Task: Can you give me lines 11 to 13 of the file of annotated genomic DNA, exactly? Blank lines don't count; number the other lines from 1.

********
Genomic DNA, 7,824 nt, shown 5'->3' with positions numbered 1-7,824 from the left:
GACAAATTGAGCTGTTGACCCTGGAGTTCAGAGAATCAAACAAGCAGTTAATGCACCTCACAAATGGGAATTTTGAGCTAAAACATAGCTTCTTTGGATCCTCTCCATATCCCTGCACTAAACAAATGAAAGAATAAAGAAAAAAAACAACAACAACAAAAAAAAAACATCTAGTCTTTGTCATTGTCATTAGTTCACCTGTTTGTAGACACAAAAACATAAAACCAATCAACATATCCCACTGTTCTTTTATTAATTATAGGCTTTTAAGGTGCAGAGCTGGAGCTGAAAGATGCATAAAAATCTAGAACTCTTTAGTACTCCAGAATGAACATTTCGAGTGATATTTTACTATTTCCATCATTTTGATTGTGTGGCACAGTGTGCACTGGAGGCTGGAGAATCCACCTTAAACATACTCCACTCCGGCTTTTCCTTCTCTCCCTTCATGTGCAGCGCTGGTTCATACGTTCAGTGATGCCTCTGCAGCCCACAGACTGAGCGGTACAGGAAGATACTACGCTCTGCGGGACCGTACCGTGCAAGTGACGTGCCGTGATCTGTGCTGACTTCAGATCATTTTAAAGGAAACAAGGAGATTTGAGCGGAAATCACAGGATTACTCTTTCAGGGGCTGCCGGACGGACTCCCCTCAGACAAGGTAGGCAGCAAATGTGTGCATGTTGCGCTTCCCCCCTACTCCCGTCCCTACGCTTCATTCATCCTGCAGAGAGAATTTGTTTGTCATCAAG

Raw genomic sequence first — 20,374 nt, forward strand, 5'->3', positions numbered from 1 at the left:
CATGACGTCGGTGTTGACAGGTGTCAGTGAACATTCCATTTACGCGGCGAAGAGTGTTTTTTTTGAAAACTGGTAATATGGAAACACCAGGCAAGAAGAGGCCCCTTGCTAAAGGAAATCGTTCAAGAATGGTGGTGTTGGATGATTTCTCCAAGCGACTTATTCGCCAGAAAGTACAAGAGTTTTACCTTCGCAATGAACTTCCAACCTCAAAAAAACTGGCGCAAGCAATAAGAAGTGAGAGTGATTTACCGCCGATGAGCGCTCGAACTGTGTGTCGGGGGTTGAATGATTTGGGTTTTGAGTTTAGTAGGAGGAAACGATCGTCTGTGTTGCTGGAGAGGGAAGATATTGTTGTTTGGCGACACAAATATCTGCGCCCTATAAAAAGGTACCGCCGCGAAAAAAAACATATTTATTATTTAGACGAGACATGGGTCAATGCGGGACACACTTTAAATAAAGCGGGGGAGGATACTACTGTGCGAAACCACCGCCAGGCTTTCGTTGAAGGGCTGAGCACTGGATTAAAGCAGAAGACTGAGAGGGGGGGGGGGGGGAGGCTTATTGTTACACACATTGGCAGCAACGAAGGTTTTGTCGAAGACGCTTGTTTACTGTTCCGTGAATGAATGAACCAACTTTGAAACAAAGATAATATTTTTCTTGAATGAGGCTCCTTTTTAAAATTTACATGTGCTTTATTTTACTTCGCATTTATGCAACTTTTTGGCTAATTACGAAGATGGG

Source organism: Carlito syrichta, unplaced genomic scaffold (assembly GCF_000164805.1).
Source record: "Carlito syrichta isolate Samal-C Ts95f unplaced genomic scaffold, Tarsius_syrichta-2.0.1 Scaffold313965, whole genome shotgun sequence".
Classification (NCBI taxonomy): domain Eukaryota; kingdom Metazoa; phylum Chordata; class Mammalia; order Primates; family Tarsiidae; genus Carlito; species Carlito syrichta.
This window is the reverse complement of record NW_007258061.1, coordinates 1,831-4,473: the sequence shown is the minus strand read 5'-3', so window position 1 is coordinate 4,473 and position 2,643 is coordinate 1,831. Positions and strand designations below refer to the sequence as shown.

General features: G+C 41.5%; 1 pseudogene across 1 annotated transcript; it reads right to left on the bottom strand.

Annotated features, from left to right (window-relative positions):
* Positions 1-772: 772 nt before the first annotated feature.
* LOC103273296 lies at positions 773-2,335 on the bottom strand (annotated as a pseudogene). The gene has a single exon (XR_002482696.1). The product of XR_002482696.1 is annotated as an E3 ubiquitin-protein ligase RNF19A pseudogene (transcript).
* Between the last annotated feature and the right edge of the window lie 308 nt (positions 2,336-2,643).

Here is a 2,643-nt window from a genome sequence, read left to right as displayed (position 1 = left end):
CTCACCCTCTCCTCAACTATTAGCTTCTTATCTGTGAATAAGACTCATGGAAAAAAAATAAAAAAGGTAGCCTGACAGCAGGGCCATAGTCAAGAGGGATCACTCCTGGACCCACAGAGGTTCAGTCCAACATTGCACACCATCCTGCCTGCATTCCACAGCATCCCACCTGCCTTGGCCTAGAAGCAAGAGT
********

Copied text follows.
* Positions 1-772: 772 nt before the first annotated feature.
* LOC103273296 lies at positions 773-2,335 on the bottom strand (annotated as a pseudogene). The gene has a single exon (XR_002482696.1). The product of XR_002482696.1 is annotated as an E3 ubiquitin-protein ligase RNF19A pseudogene (transcript).
* Between the last annotated feature and the right edge of the window lie 308 nt (positions 2,336-2,643).